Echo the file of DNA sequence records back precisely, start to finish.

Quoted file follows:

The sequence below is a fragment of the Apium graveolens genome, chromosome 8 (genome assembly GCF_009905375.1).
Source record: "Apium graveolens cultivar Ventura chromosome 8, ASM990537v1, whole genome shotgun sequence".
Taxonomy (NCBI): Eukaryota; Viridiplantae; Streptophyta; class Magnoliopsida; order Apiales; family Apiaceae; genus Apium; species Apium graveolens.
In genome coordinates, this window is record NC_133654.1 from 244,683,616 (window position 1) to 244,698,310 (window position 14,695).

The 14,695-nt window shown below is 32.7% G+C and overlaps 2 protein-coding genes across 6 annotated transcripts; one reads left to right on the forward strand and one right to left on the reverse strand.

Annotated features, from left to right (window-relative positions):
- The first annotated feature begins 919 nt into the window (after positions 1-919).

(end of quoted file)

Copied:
The sequence below is a fragment of the Apium graveolens genome, chromosome 8 (genome assembly GCF_009905375.1).
Source record: "Apium graveolens cultivar Ventura chromosome 8, ASM990537v1, whole genome shotgun sequence".
Taxonomy (NCBI): Eukaryota; Viridiplantae; Streptophyta; class Magnoliopsida; order Apiales; family Apiaceae; genus Apium; species Apium graveolens.
In genome coordinates, this window is record NC_133654.1 from 244,683,616 (window position 1) to 244,698,310 (window position 14,695).

The 14,695-nt window shown below is 32.7% G+C and overlaps 2 protein-coding genes across 6 annotated transcripts; one reads left to right on the forward strand and one right to left on the reverse strand.

Annotated features, from left to right (window-relative positions):
- The first annotated feature begins 919 nt into the window (after positions 1-919).